One of the first things we want to know about our tarantulas (other than what species it is) is whether it’s a male or female, of course!
Here you will find a few topics on sexing tarantulas.
SEXING TARANTULA SPIDERLINGS / SLINGS
Unfortunately, it’s impossible to tell the sex of slings (spiderlings) or even juvenile tarantulas until they’ve reached a stage in their growth where their sexual organs have properly begun to develop. So when you buy a sling (spiderling) you are buying a 50/50 chance of getting a male or female. This is why many keepers choose to buy two or three slings of a species to increase the chance of getting a male or female depending on what they are hoping for.
Growth rate can be an indicator of a male or female. Males will generally grow much faster than females. This is genetic programming from mother nature to ensure that there are always males available for mature females to mate with and ensure progeny (future offspring).
This is why many believe that if you have slings of a particular species that are all from the same hatch and some of them are outgrowing the others by far, that it’s fair to guess these might be the males. This is not a confirmed theory, however.
Many claim to be able to sex a tarantula by observing it up against the glass from the outside (ventral sexing), but be careful with this. In some cases, it’s possible to learn and figure out that on certain tarantulas; the alignment and angle of the epigastric furrow and book lungs can symbolise a male or female, this has been observed in the Poecilotheria genus for example.
But it’s not the same for all tarantulas and it’s quite difficult to master. At MyMonsters we don’t rely on ventral sexing and prefer sexing a tarantula 100% by inspecting a fresh exuvium / molt / skin.
EXUVIUM / MOLT SEXING
The most accurate way to sex your tarantula is to sex it by inspecting the inside of it’s exuvium (molt/skin).
Remember that it’s easier to sex an exuvium the older your tarantula is because young tarantulas may not have developed their sexual organs yet and they might not be visible. So if you inspect the exuvium on a young or juvenile tarantula and you can not see any signs of it’s sex yet, don’t despair, just wait for the next molt to check again. However if the tarantula is already about 8 to 10cm in size and no spermatheca are visible, chances are good you have a male.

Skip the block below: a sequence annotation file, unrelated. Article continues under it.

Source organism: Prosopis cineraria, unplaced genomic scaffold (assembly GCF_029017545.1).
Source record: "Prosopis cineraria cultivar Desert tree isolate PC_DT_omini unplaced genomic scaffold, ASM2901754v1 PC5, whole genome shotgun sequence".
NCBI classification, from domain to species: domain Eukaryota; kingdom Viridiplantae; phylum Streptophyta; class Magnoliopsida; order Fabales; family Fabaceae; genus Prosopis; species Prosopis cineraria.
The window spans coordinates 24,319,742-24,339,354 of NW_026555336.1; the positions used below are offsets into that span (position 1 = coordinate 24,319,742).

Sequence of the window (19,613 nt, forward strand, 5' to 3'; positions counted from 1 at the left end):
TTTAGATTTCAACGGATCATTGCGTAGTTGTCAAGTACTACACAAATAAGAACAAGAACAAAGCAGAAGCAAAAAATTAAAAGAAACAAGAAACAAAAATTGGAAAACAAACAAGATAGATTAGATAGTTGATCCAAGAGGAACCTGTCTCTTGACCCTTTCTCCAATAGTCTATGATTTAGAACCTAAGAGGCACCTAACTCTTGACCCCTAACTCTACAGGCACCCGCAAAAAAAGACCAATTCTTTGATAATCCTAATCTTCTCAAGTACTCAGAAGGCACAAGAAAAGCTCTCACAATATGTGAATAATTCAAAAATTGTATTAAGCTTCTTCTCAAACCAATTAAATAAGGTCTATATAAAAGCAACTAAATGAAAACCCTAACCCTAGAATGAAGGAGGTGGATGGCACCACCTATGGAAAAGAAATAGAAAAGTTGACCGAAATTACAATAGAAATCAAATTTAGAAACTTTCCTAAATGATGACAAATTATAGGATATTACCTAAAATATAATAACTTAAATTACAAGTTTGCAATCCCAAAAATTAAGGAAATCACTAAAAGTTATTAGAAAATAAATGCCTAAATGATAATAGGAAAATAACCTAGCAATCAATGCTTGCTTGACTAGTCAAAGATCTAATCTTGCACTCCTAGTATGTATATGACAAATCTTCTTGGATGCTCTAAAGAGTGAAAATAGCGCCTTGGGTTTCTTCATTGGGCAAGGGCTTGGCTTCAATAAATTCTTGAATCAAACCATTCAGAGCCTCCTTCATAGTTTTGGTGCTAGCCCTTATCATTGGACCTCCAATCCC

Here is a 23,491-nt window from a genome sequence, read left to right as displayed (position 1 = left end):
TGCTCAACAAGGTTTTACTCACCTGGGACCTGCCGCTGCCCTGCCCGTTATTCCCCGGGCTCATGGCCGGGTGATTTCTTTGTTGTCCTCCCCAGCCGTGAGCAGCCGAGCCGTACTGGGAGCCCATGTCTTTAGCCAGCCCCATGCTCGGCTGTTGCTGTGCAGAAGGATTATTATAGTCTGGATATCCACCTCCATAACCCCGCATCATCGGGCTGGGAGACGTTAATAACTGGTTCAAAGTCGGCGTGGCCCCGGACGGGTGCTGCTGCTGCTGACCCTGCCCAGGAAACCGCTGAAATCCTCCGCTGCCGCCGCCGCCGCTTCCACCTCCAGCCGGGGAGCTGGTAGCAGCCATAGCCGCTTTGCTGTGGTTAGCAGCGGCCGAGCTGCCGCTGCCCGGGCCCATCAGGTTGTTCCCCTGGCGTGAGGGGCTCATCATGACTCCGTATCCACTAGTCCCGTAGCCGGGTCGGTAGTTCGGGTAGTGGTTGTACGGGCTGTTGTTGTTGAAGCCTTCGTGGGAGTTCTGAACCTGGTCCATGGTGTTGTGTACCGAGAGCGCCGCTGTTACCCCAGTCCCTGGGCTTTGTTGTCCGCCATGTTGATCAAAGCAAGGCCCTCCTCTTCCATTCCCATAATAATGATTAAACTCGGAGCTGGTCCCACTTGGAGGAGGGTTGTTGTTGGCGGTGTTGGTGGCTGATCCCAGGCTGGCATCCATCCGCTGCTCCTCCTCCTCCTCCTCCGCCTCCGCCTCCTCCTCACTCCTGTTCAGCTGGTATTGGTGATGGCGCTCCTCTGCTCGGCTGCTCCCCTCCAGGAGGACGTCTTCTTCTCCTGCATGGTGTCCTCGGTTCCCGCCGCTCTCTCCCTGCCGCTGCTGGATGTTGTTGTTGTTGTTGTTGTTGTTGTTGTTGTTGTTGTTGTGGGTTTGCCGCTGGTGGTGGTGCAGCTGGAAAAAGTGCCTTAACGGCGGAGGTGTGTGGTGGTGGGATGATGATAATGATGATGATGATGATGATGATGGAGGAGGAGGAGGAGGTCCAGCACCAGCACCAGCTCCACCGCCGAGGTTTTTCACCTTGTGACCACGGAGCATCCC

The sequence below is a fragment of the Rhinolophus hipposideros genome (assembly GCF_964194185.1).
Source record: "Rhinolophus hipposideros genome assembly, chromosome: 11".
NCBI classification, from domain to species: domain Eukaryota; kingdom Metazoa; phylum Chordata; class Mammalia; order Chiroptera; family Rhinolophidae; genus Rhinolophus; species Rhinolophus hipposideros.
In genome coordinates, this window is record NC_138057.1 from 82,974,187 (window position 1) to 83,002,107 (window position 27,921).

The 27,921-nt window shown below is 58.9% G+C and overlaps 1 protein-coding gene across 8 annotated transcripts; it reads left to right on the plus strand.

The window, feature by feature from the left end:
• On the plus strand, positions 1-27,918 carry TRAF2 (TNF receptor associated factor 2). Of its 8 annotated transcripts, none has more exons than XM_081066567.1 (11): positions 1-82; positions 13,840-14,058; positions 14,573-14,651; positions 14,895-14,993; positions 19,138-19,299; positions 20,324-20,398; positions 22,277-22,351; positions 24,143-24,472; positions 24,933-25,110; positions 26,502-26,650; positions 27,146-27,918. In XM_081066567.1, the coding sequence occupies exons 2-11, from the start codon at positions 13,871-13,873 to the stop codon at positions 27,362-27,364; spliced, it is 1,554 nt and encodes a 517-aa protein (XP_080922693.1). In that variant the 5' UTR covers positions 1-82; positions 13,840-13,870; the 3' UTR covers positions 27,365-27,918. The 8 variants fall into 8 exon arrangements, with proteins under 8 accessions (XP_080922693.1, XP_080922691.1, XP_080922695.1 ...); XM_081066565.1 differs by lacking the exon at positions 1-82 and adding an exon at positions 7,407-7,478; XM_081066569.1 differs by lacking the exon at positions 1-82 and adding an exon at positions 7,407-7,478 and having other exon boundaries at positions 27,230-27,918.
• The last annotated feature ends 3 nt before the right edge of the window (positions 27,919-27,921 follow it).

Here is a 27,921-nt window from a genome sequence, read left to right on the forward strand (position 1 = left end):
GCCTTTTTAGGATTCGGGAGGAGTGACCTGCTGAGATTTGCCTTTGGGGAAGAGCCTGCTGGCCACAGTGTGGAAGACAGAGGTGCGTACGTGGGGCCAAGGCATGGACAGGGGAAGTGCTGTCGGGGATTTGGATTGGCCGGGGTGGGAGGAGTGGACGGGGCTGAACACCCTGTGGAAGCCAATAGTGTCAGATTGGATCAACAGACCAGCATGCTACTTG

Generally you should be able to see the sex on a tarantula after the 5th or 6th instar (molt), but remember, on slow growing species like some of the Grammostola species, they may only start showing sexual organs after growing to at least 6 or 7cm regardless of the amount of instars/molts.
WHAT AM I LOOKING FOR?
What you are looking for is the spermatheca (Pronounced: spur-mah-theeka) structure that is present on female tarantulas which is where they store sperm inserted by the male tarantula during mating. Some call it a “flap” or “bunny ears” which is inaccurate because as you will see, spermatheca can differ quite drastically in shape and size and will not look like a flap or bunny ears at all.
Regardless, sperm that is inserted by special palpal bulbs on a male tarantula’s pedipalps called “emboli” is stored inside this spermatheca structure for later use. When the female is ready to lay eggs, the eggs pass through this structure and are fertilised with the stored sperm as they exit the female. It’s a lot more complicated than is described here but we hope our explanation makes it a bit easier to understand.
The spermatheca structure inside the green oval is present on the epigastric furrow or “line” between the two sets of book lungs closest to the tarantulas legs and carapace. This is called the anterior set of book lungs, andterior is just a fancy way of saying “nearer to the front”. On males, you will see no structure at all and the only thing visible is the epigastric furrow / line.
SEXING AN EXUVIUM
Here we have a perfect comparison between a male Tarantula exuvium (molt/skin) and a female. We have highlighted the spermatheca in yellow to easily identify the structure.
This video shows how to determine the sex of a tarantula. Here we have sexed a male exuvium which clearly show that they lack the spermatheca structure.
This is the method we use and works well for all sizes of tarantulas.
Pause at 5:20 to see the difference between the male and female exuvium.
MORE FEMALE SPERMATHECA
Below are some more images of female spermatheca structures. As you can see they are quite different for each species, it will take a keen eye to spot some of them, but you’ll get it, don’t worry.
Once you get the hang of it, you will be able to sex your spiders easily with the naked eye. It just takes a little time and experience.
Sexual dimorphisim is also a very clear indicator of a male or female but mostly when tarantulas have reached mature adulthood. With many species, especially old world species, the males look very different to the females when mature, from being half their size to being completely dull and lacking any adult colors seen on the females.
With some species, again especially with old world species, it’s possible to observe the “tiger” pattern on the abdomen and leggy appearance of males from very young.